In compliance with the duties required of it under § 147.030, supra, the Commission undertook to determine from the facts shown in plaintiff's general balance sheet the amount of cash employed by it in Missouri, irrespective of the state in which the cash was kept. Plaintiff makes no showing that the method by which the Commission made that determination was inherently arbitrary or unreasonable; nor does plaintiff undertake to show or contend that the amount of cash as thus determined by the Commission was in excess of the amount of cash actually employed by plaintiff in Missouri. To the contrary, plaintiff's petition, after correctly alleging the method by which the Commission determined the cash allocable to Missouri in computing the tax due for the years of 1959 and 1960, challenged the legality of that method only on the ground that § 147.010 did not authorize the inclusion of any of plaintiff's assets located outside Missouri (and on the ground that the inclusion of assets outside Missouri in computing plaintiff's franchise tax deprived plaintiff of its property without due process of law). Defendants' answer likewise alleged the method used by it in determining the cash so employed by plaintiff in Missouri and averred its intention thereafter to so determine the cash employed by plaintiff in Missouri for the purpose of computing the amount of the franchise tax owed by it. In that state of the record, plaintiff moved for summary judgment upon grounds that no material fact issue existed. Consequently, the amount of cash thus determined to be actually employed by plaintiff in Missouri during the years in question, for the purpose of this case, stands admitted. It necessarily follows that the trial court erred in excluding the cash added by the Commission to the tax reports of plaintiff for the years of 1959 and 1960, unless, of course, as plaintiff contends, it was thereby deprived of its property without due process of law. In support of the latter contention plaintiff has cited: Connecticut General Life Insurance Co. v. Johnson, 303 U.S. 77, 58 S. Ct. 436, 82 L. Ed. 673; Hans Rees' Sons v. State of North Carolina ex rel. Maxwell, 283 U.S. 123, 51 S. Ct. 385, 75 L. Ed. 879; Alpha Portland Cement Co. v. Commonwealth of Massachusetts, 268 U.S. 203, 45 S. Ct. 477, 69 L. Ed. 916; Kennecott Copper Corp. v. State Tax Commission, 5 Utah 2d 306, 301 P.2d 562; State v. Travelers Ins. Co., 256 Ala. 61, 53 So. 2d 745; Wallace v. Hines, 253 U.S. 66, 40 S. Ct. 435, 64 L. Ed. 782. It would unduly lengthen this opinion to undertake to discuss the differing facts and statutes considered in those cases. Careful study of them has convinced us that none of them is decisive of the question here presented.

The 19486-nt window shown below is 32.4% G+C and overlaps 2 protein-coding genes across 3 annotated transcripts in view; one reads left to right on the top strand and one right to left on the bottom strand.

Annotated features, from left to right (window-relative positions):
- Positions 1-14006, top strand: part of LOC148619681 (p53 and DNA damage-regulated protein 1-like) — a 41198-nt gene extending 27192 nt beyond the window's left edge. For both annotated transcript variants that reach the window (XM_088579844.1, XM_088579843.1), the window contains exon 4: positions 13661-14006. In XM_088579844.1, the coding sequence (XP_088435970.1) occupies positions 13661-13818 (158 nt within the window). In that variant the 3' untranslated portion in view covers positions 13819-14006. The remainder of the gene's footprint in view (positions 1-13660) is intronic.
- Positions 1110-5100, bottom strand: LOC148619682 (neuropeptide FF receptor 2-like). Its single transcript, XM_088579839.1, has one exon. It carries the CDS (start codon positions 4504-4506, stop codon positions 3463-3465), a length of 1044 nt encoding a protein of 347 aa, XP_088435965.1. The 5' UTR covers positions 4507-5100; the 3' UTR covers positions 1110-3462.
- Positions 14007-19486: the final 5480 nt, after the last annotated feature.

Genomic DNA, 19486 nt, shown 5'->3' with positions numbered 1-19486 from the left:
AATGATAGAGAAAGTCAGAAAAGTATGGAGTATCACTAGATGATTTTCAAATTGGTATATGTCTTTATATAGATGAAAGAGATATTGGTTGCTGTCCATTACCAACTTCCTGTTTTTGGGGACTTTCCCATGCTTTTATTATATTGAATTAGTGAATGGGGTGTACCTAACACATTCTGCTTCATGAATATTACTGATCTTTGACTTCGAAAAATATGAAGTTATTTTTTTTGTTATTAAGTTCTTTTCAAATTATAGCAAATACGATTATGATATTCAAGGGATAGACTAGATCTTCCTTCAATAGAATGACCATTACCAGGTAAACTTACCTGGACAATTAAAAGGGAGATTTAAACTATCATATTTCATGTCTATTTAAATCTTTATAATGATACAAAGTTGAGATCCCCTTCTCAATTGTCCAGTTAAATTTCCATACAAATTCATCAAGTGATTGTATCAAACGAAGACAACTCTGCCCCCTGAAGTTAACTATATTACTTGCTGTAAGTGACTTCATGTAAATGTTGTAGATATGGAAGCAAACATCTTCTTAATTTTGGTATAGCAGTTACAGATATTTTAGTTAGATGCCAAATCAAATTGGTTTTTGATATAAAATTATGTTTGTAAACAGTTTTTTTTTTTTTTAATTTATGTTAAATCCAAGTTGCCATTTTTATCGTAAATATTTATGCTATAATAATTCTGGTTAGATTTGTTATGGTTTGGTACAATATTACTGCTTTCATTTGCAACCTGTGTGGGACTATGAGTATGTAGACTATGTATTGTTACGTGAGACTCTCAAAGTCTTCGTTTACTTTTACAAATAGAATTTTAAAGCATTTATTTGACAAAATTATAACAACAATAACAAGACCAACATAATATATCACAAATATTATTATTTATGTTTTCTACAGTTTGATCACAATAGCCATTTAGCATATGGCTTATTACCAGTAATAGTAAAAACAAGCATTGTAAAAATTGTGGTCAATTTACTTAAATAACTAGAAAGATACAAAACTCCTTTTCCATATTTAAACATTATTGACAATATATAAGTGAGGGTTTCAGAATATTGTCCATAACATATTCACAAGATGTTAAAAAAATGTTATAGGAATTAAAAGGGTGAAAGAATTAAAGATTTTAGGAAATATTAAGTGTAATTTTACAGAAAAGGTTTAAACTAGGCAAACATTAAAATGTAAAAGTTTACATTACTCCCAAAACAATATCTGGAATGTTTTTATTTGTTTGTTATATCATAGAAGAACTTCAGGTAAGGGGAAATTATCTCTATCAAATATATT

Defendants cite and rely upon, among others, not only the decisions of this state in the Marquette Hotel and Union Electric cases, supra, but also the following cases from other states as reflecting the constitutionality of § 147.010 under the due process clauses of the Constitutions of both the United States and the State of Missouri: Kansas City Southern Railway Co. v. Reily, 242 La. 235, 135 So. 2d 915, 918; Household Finance Corp. v. State Tax Commission, 212 Md. 80, 128 A.2d 640; *604 Household Finance Corp. v. State Tax Commission, 217 Md. 327, 142 A.2d 807; House-hold Finance Corp. v. Director of Division of Taxation, 36 N.J. 353, 177 A.2d 738; National Leather Co. v. Commonwealth of Massachusetts, 277 U.S. 413, 48 S. Ct. 534, 72 L. Ed. 935; Butler Bros v. McColgan, 315 U.S. 501, 62 S. Ct. 701, 86 L. Ed. 991; International Harvester Co. v. Evatt, 329 U.S. 416, 67 S. Ct. 444, 91 L. Ed. 390; Ford Motor Co. v. Beauchamp, 308 U.S. 331, 60 S. Ct. 273, 84 L. Ed. 304; Great Atlantic & Pacific Tea Co. v. Grosjean, 301 U.S. 412, 57 S. Ct. 772, 81 L. Ed. 1193; Flint v. Stone Tracy Co., 220 U.S. 107, 165, 31 S. Ct. 342, 55 L. Ed. 389; Kansas City, Fort Scott & Memphis Railway Co. v. Batkin, 240 U.S. 227, 232, 36 S. Ct. 261, 60 L. Ed. 617; Greiner v. Lewellyn, 258 U.S. 384, 387, 42 S. Ct. 324, 66 L. Ed. 676.